The Wolfenstein action-adventure shooter games are set in World War II, and were originally developed by Muse Software (the last two releases came from MachineGames). The latest in the series, Wolfenstein: The Old Blood, was released at the beginning of this month, and is played from a first-person perspective. It’s set in 1946 and follows war veteran William BJ Blazkowicz as he attempts to discover the whereabouts of a Nazi compound. Old Blood is a standalone expansion pack in the Wolfenstein series and is in fact a prequel to the 2014 release, Wolfenstein: The New Order. Development on Old Blood began soon after the release of The New Order, towards the end of last year.
Now, just to clarify the setting, for any newcomers to the Wolfenstein series. The game is set in 1946, but the Second World War is ongoing. Being an alternate history, it is perhaps best to be pre-warned that there is a vault, the opening of which releases a gas which causes anyone unlucky enough to die within its vicinity to reanimate as burning zombies known as shamblers. This supernatural advantage thus means that the Nazis are winning this extended war. Now, fighting Nazis may be an adequate draw for some, but throw in the idea of zombified Nazis, not to mention the presence of an undead giant known simply as The Monstrosity (it does what it says on the tin, I imagine), and suddenly we’re in a different league with regards the possibilities and potential outcomes of this game.
The game’s story is arranged in eight chapters which must be accomplished in order before players can progress, and it takes around 7 hours to complete. The first chapter opens with Blazkowicz (BJ) locked up in the prison of Castle Wolfenstein, facing the wrath of Nazi soldier Rudi Jager and equipped with only a pipe. The pipe acts as a weapon, but also as a means to open doors and climb certain vertical surfaces. It’s a handy piece of metal, therefore, and well worth having. The mission of the first chapter should thus be clear: break out of the prison and castle, in order to ensure the rest of the game can play out.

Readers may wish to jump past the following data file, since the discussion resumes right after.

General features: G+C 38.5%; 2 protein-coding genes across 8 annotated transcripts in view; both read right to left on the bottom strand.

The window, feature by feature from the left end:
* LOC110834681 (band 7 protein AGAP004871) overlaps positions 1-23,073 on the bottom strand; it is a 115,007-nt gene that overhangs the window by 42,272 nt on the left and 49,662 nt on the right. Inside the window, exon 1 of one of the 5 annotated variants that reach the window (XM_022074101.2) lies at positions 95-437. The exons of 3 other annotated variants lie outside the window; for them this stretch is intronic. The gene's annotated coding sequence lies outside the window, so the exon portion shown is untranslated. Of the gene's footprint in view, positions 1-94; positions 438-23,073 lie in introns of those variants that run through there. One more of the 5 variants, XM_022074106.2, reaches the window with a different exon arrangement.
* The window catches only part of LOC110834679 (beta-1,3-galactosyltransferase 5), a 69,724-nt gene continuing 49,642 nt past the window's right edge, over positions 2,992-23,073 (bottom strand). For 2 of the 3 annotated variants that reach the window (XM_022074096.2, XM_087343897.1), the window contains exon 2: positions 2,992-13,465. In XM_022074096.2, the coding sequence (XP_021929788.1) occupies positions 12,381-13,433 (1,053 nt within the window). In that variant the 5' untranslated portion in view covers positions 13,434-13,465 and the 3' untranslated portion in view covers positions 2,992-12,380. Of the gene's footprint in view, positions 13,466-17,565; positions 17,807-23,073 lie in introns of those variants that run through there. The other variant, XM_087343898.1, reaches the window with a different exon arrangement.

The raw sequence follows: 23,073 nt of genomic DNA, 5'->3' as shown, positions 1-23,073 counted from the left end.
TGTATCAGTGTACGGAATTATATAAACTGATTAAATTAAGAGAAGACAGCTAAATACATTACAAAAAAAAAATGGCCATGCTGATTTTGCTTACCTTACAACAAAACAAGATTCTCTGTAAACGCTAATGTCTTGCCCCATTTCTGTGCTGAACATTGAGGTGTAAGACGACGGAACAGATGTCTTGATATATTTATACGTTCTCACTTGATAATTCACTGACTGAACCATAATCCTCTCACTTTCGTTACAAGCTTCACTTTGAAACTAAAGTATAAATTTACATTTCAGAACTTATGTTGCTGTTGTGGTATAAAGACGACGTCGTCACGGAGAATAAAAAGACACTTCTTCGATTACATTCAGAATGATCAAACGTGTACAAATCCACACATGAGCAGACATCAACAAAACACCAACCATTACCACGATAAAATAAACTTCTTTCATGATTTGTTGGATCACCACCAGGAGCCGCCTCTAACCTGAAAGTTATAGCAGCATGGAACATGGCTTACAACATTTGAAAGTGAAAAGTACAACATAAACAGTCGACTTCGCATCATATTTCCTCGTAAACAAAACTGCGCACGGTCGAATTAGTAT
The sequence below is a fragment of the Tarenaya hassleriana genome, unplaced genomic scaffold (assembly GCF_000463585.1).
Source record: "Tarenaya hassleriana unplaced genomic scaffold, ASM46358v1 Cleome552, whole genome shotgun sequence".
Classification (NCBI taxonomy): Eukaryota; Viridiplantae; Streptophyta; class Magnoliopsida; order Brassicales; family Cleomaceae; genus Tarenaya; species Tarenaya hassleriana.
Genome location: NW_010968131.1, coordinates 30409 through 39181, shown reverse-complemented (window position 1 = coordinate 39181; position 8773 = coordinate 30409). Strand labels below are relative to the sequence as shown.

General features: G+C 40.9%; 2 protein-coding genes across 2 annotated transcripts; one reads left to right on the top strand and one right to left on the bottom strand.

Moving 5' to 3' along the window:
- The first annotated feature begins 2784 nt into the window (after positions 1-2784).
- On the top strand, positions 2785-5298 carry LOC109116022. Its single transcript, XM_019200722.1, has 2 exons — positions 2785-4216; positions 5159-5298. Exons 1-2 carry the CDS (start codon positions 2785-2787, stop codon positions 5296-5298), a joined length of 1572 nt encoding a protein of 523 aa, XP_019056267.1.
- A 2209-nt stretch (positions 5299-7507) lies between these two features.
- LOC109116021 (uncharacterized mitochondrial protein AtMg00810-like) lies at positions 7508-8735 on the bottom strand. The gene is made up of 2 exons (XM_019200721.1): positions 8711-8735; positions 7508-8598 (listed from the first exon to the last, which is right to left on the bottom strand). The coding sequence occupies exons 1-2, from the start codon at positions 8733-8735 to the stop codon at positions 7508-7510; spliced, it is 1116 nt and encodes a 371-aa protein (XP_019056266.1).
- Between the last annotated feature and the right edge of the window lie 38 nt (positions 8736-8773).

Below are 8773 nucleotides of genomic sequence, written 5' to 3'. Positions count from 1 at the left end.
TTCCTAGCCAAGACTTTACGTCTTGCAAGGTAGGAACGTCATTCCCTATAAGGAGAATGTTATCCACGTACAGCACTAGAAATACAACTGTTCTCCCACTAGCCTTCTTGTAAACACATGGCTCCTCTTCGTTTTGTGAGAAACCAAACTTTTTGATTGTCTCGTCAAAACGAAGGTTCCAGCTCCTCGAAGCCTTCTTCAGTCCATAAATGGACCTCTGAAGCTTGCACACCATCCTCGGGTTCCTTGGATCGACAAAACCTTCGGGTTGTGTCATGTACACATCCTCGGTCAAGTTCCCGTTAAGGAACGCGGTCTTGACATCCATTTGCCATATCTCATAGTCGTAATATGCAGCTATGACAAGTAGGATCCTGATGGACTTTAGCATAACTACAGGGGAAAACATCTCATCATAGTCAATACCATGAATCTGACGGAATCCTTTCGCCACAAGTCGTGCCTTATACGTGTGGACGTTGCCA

As a stand-alone game, playing and enjoying The Old Blood does not require you to have played any or all of the previous releases. It is perfectly acceptable to enjoy this game as a decent quality first-person, fast-paced shooter. If you are new to the franchise, however, having played this game you may well realise that attempting to halt the spread of zombified Nazis is actually your true calling in life. You will thus have played an awesome game which introduced you to the concept, and can perform a little victory dance in your living room because you have the joy of getting your zombie-killing hands on the 9 related games in the series. Be warned, however, that the franchise began way back in 1981 so you may want to focus your attention on the more recent releases. Technological developments, and all that.
If zombie Nazis are not your kind of target in a first-person shooter, then it’s probably best to steer clear of this game. If they’re the enemy you dream of defeating, however, then give Wolfenstein: The Old Blood a shot, if you’ll pardon the pun. It is a solidly made game with a really satisfying feel to the weapons, and despite a lack of depth to the characterisation, provides a good deal of satisfaction and entertainment. What’s more is that this game is excellent value for money.